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4K Ultra HD Buying Guide

With 4K Ultra HD becoming so popular, there’s a huge array of choices from multiple brands to consider. We’ve provided some tips, definitions and other tidbits and outlined our top recommendations to help steer you in the right direction. Below you will find the absolute best from each brand, along with outstanding value and exceptional picture quality.

What Is 4K UHD?

On a 1080p TV, you get 1,920 pixels across, and 1,080 pixels top to bottom, which works out to over 2 million pixels on screen. Sure, that’s a lot, but 4K UHD has four times that.

3,840×2,160 Resolution

Get Closer

For every one pixel on a 1080P HD TV, there are four pixels in the same space on a 4K UHD TV. That means sharper lines, smoother curves and lots more detail, especially on big-screen TVs, which you can also sit closer to without seeing the little pixels. So go big if you want, it’s gonna look great.

What To Watch

Good news! 4K UHD TVs are entirely backward compatible, so you can use your existing cable box or DVR, DVD or Blu-ray player, or standard HD TV antenna, and your 4K UHD TV will make whatever you’re watching look even better than before. But to get the most out of your new 4K UHD TV, you’ll want to turn to streaming services and new 4K UHD equipment, and the content providers highlighted below. UHD Blu-ray will be coming out soon as well, so keep an eye out for players and software.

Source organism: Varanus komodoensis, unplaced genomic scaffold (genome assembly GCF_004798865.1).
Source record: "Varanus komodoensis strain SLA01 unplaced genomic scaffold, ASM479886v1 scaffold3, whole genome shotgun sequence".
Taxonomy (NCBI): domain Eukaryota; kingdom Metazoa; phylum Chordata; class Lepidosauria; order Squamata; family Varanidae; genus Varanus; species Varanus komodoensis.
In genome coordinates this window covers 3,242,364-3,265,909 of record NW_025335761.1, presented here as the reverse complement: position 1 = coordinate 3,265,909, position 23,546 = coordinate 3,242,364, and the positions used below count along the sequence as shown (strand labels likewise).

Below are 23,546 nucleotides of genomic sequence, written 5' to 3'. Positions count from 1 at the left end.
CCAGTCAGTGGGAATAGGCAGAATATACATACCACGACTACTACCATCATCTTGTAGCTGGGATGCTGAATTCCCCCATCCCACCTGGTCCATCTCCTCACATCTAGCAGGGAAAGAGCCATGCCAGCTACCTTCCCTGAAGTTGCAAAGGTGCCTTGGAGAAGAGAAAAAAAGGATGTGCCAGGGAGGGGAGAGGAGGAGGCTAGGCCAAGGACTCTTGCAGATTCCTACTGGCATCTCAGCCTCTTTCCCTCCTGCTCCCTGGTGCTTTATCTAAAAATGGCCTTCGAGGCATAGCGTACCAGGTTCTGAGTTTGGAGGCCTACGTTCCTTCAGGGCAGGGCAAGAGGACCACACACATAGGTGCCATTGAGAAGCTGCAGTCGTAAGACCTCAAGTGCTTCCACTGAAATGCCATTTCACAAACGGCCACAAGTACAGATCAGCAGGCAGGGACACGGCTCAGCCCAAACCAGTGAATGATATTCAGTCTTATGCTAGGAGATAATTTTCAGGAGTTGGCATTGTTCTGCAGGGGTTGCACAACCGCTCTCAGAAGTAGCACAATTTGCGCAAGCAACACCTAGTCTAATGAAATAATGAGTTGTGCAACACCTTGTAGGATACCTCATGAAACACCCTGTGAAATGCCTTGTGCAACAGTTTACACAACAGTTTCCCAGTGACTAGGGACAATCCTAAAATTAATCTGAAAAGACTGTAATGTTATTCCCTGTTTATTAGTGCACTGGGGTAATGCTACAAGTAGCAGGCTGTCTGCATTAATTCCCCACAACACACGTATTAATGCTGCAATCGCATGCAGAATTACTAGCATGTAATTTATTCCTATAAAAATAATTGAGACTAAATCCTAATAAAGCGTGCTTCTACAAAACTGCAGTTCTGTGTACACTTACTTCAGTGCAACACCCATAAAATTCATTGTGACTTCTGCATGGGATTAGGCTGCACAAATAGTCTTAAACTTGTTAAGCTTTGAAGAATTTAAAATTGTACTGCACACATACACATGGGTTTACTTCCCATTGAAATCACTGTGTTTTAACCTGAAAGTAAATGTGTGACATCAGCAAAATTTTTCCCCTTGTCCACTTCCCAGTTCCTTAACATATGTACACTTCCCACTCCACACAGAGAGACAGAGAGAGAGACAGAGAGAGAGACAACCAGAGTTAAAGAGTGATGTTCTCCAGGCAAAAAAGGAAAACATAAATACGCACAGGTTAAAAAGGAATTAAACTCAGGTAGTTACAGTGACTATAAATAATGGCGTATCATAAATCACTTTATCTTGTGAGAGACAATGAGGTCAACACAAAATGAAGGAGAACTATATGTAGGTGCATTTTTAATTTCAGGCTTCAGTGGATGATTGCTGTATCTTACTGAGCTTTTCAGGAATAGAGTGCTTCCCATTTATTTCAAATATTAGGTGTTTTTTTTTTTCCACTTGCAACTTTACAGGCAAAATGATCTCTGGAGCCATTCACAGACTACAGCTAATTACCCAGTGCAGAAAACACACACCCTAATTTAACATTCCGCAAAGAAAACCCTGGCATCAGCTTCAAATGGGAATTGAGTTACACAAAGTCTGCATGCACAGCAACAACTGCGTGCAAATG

For more details on available 4K content, check out our complete content guide.

  • Netflix

    7 Movies
    4 TV Shows
  • M-GO

    23 Movies
    0 TV Shows
  • UltraFlix

    38 Movies
    0 TV Shows
  • Amazon Instant Video

    33 Movies
    5 TV Shows
  • Vudu

    0 Movies
    0 TV Shows
  • YouTube

    10,000+ Streaming Videos
  • DirecTV

  • Xfinity

  • Blu-ray


Available 4K UHD Televisions

With many brands and screen sizes to choose from, now is a great time to buy a 4K UHD TV. Some manufacturers and retailers are embracing the term Ultra HD Premium, which essentially means a 4K UHD TV can handle expanded color and high dynamic range (HDR) content, which standard Ultra HD offers 4K resolution alone. Not all TVs qualifying for the premium badge carry it, though, so be sure to verify the TV you are looking at has HDR and wide color gamut if that’s what you want.

Ultra HD Premium specifications

In January 2016, the UHD alliance (UHDA) issued the specifications for the Ultra HD Premium tier. With this specification, premium 4K Ultra HD TVs are no longer classified simply by offering higher resolution than 1080p TVs, but must now comply with performance metrics for high dynamic range (HDR) peak luminance levels, black levels, and color gamut, among others. In short, an Ultra HD Premium TV will not only offer the best possible viewing experience, but will be prepared for developments in Ultra HD content coming down the road. It’s as future-proofed as a TV can get in this day and age of rapidly evolving tech.

Glossary Of Terms